After finishing school in 1974, an eighteen-year-old Lang left home searching for direction. Working as a bartender in Vienna, he became involved with the local art and club scene. While working late nights, he would focus on the varying uniforms of individuals from each end of the social spectrum, from the working class to the aristocracy. While fashion was merely an afterthought, Lang began designing his own pants and T-shirts. When friends began to show interest, he met with a local seamstress and started to reproduce his wears. Demand quickly rose and by 1977, Lang had established a small made-to-measure studio in Vienna. Quietly making a name for himself, Lang spent the next decade developing a unique aesthetic: a chic minimalism that drew inspiration from the art world rather than capital-F Fashion. In 1986, Lang was invited to present his debut collection in Paris, off-schedule, as part of an exhibition on Viennese modernism at the Centre National D’Art et de Culture Georges-Pompidou. Following rave reviews, the house of Helmut Lang as we know it today was officially born.
Fashion moves in twenty-year cycles. Any cursory search into its history will show you as much. It’s why for the last few seasons, the nineties have felt so relevant and Lang’s work so prescient. Lang’s triumphant entrance into the fashion world came at a similar time. The glitz and glam of the 80’s were waning. Gianni Versace’s gold-sequined corsets were becoming gaudy. Dolce & Gabbana’s rhinestones too opulent. Jean-Paul Gautier and Christian Lacroix had more tutus between them than a ballet. Amidst this rejection, Rei Kawakubo quietly infiltrated Paris with her then boyfriend Yohji Yamamoto. Dark, deconstructionist fashion was having a moment. The arrival of their “anti-fashion” perfectly set the stage for a generation of minimalists such as Lang and, to a certain extent, Martin Margiela.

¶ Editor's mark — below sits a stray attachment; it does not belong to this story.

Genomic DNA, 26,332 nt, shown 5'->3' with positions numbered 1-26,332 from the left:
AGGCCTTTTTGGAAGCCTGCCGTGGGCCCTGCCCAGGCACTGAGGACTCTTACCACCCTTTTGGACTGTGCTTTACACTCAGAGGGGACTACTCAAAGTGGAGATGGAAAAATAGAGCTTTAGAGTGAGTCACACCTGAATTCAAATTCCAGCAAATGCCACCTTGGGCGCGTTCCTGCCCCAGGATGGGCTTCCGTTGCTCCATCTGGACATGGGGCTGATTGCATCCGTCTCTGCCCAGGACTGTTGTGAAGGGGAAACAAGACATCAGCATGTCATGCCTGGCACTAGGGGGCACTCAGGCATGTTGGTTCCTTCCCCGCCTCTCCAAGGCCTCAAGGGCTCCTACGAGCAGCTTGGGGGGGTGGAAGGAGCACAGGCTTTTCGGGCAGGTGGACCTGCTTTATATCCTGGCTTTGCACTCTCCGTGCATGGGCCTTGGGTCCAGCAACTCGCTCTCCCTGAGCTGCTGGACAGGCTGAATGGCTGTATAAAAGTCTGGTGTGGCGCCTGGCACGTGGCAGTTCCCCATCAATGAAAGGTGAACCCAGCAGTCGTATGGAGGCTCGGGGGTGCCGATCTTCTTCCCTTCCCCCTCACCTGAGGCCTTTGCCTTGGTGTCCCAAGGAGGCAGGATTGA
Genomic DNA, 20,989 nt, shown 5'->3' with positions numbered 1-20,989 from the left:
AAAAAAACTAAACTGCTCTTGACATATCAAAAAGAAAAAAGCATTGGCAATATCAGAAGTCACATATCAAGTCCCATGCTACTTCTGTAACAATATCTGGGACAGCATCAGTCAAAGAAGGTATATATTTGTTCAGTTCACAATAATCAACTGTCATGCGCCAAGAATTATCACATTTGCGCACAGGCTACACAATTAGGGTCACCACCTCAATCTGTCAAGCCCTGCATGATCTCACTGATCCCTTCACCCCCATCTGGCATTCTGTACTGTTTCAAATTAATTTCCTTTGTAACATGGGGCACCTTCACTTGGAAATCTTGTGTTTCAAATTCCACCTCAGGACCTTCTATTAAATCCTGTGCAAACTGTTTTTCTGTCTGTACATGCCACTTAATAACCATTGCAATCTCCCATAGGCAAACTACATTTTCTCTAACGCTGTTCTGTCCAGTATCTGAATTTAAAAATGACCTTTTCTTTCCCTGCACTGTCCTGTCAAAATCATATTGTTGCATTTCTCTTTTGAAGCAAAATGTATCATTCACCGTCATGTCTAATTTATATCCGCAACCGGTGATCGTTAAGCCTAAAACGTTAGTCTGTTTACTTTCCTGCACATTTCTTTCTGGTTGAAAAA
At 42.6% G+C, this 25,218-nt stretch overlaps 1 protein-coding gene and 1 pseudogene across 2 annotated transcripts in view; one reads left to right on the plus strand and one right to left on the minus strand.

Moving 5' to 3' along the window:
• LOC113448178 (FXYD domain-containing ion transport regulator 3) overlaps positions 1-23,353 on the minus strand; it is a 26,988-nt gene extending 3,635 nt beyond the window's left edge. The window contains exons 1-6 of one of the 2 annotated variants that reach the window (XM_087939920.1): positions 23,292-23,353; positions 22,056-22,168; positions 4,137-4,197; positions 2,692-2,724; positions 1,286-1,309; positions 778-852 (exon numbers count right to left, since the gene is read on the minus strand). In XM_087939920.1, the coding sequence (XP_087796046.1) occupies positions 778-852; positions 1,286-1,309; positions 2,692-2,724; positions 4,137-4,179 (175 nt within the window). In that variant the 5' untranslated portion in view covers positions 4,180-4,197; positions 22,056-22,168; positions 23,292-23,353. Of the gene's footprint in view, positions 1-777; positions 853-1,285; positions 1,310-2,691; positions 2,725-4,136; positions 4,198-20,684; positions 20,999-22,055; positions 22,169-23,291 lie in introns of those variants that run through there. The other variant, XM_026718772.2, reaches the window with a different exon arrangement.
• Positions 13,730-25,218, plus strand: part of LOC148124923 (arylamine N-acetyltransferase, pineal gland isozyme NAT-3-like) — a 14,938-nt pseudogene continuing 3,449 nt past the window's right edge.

Minimalism—as both a concept and style—is so broadly defined and over-used that it bears little resemblance to its original meaning. Lang’s clothing is not minimal in the sense of Scandinavian Minimalism like early Acne—I mean, this is a guy who made sequin encrusted moto parkas with bondage straps. But it is minimalist in the sense of the art world. Artists such as Donald Judd and Sol LeWitt are more suitable contemporaries.
To comprehend Lang it is critical to understand he never strove to be a fashion designer. He fell ass backward into the profession. Akin to the farm boy who becomes a Michelin star chef without stepping foot in culinary school, Lang developed his skills as a child. Sewing a pair of pants or creating a pair of leather boots was second nature. Like the farm boy who learns to butcher in order to make dinner, Lang learned to sew in order to mend his clothes and survive winter. Upon discovering the art world in Vienna, it remained his underlying passion. While he eventually became a top-class tailor and cited various uniforms from police to military as reference points, his design approach always felt more like artistic exploration rather than fashion design.